CNN Pins Mass Shooting on Trump: Did America Never Learn From (FDR’s) Internment Camps?

Despite the fact that Atlanta police have still refused to say race played a factor in Tuesday’s mass shooting — and the FBI is suggesting race was not a factor — CNN Newsroom still blamed Republicans like former President Trump for the shooting on Thursday and wondered if the country has moved beyond things such as World War II internment camps. And who was president then? They never mentioned liberal hero Franklin Roosevelt did that.

CNN’s guest William Tong, Connecticut’s Attorney General, declared, “I lay the blame at the feet of politicians like President Trump when he started his war on American immigrants, that was really bad, it started to get bad, but when he blamed Asia Pacific-Americans, including Chinese-Americans for the coronavirus and called it the China Virus or the Kung Flu, that made all of us unsafe. And this is what happens.” 

Tong additionally claimed, “People get attacked in New York and San Francisco and now in Atlanta. And now six women are dead. Six Asian-American women, eight people total were murdered and the blood is on his hands and other politicians like him.”

Instead of calling Tong out on his lie that Trump blamed Chinese-Americans for the virus, CNN’s Poppy Harlow wondered if America is still a racist country, “You’ve been a victim of hate speech like this, repeatedly, and you made a really important point recently and that’s that this country has a long history of legacy and hate and racism against Asians, just going back to the internment camps. And you also point to the — this as just being the latest round of scapegoating. It makes me wonder if you think we’ve learned much as a country.”

Scapegoating? Isn’t that what Tong was just doing? And CNN was allowing, because Trump?

Tong replied by claiming people “don’t know the legacy of the Chinese Exclusion Act, the beating death of Vincent Chin and the internment of 125,000 Japanese-American citizens in camps on American soil when we blame them for Pearl Harbor. Yeah, it happens to me. It happens all the time.” 

Still operating under the unproven assumption that what happened in Atlanta was a racially motivated hate crime, Sciutto claimed, “politicians have given license to these kinds of feelings against Asians, against blacks, against Latinos.” 

Less than five minutes later, after the interview with Tong had concluded, CNN was worrying about the spread of the “UK variant”, which under the logic of the preceding interview, is inciting hate against Anglo-Saxon Americans.

This segment was sponsored by Chevrolet. 

Here is the transcript of the March 18 show:

CNN

CNN Newsroom with Popp Harlow and Jim Sciutto

9:05 AM ET

WILLIAM TONG: Yes, let me just say it was chilling to hear that 911 call. And one of the victim’s accents. She might have been someone in my family so, it’s chilling for me and Asian-Americans across the country. I lay the blame at the feet of politicians like President Trump when he started his war on American immigrants, that was really bad, it started to get bad, but when he blamed Asia Pacific-Americans, including Chinese Americans for the coronavirus and called it the China Virus or the Kung Flu, that made all of us unsafe. And this is what happens. People get attacked in New York and San Francisco and now in Atlanta. And now six women are dead. Six Asian-American women, eight people total were murdered and the blood is on his hands and other politicians like him.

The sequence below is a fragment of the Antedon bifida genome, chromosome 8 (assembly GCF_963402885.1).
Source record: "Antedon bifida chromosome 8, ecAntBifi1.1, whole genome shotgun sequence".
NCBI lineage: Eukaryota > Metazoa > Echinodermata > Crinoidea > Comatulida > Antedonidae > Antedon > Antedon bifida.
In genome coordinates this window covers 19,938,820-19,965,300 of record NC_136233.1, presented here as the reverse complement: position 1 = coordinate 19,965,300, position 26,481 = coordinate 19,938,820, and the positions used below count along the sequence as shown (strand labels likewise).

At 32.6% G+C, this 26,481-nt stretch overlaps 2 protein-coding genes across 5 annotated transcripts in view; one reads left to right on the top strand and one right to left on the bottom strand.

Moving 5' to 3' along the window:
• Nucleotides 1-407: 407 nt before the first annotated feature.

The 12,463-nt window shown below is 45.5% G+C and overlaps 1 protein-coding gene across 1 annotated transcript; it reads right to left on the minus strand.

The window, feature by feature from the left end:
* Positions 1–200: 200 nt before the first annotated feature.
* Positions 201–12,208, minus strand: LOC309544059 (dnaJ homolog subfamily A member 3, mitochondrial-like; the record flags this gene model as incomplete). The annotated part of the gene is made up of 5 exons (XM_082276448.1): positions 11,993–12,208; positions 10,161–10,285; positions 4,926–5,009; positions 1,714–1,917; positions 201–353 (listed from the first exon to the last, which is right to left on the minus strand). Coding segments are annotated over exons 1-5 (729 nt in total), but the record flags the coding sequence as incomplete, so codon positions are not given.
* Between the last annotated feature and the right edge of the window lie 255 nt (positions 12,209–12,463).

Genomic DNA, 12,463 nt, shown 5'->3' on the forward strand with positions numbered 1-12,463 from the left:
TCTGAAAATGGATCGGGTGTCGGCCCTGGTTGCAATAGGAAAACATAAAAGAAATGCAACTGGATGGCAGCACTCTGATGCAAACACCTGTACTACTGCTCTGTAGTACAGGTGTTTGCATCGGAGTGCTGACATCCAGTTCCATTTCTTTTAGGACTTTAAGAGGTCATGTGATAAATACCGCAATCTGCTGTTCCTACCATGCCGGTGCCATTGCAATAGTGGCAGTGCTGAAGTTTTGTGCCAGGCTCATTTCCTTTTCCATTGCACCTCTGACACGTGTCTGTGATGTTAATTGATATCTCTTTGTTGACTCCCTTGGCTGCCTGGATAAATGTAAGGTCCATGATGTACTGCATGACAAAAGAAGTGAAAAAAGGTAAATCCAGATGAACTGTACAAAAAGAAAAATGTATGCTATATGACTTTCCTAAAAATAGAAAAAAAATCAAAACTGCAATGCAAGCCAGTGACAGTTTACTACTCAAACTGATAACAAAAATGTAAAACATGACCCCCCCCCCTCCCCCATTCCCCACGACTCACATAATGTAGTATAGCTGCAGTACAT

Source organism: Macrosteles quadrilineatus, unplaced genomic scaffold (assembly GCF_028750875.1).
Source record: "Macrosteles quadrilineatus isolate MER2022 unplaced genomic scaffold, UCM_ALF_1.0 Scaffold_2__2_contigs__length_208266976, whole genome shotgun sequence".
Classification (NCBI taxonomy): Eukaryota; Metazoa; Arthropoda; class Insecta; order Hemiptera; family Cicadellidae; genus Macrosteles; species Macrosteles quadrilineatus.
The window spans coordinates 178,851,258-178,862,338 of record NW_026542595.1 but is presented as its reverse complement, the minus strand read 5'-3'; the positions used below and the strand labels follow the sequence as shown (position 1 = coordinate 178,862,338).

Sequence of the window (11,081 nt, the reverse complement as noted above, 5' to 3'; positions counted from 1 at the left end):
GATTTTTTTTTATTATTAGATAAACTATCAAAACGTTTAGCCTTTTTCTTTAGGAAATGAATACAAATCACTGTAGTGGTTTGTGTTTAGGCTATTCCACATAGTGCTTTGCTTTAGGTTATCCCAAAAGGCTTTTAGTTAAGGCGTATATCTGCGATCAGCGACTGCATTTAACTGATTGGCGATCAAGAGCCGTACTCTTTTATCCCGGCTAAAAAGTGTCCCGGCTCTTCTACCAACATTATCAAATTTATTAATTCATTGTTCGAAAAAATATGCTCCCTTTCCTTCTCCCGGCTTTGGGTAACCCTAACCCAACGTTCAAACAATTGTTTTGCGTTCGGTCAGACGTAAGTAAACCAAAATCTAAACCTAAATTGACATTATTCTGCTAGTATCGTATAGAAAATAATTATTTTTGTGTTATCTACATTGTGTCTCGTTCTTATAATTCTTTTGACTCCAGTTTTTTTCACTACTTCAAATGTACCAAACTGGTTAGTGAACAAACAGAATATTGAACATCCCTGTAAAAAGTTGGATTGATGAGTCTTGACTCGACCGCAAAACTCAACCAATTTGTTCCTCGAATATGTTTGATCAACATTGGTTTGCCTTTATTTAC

POPPY HARLOW: You are not only the attorney general there in Connecticut, you’re the son of Chinese immigrants. You’ve been a victim of hate speech like this, repeatedly, and you made a really important point recently and that’s that this country has a long history of legacy and hate and racism against Asians, just going back to the internment camps. And you also point to the — this as just being the latest round of scapegoating. It makes me wonder if you think we’ve learned much as a country. 

TONG: Yeah, you have to wonder. And this is a history that people don’t really know well. And that’s what it means to be an Asian-American in this country today. You’re largely invisible in the discussion about racism. People are surprised to hear about anti-Asian hate. They don’t know the legacy of the Chinese Exclusion Act, the beating death of Vincent Chin and the internment of 125,000 Japanese American citizens in camps on American soil when we blame them for Pearl Harbor. Yeah, it happens to me. It happens all the time. I’ve been called the Manchurian AG. My name has been mocked. And just yesterday someone accused me of being an agent of the Chinese Communist Party, I was born in Hartford, Connecticut. But I’m the attorney general, I can take it. If it happens to me it must happen a lot to everyday people who aren’t attorneys general who don’t have the same protection and public profile that I do. And I worry about families across Connecticut and across this country. 

JIM SCIUTTO: This is happening at a time in this country where you have a broader rise in right-wing white supremacist extremism. There was an intelligence report yesterday that identifies this as the greatest — well, reidentifies it because the data has been therefore sometime as the greatest domestic terrorism threat. As you know, politicians have given license to these kinds of feelings against Asians, against blacks, against Latinos. I wonder what you are calling to be done now. Calling for to be done now, right? Because it’s about language. It’s also about law enforcement response.

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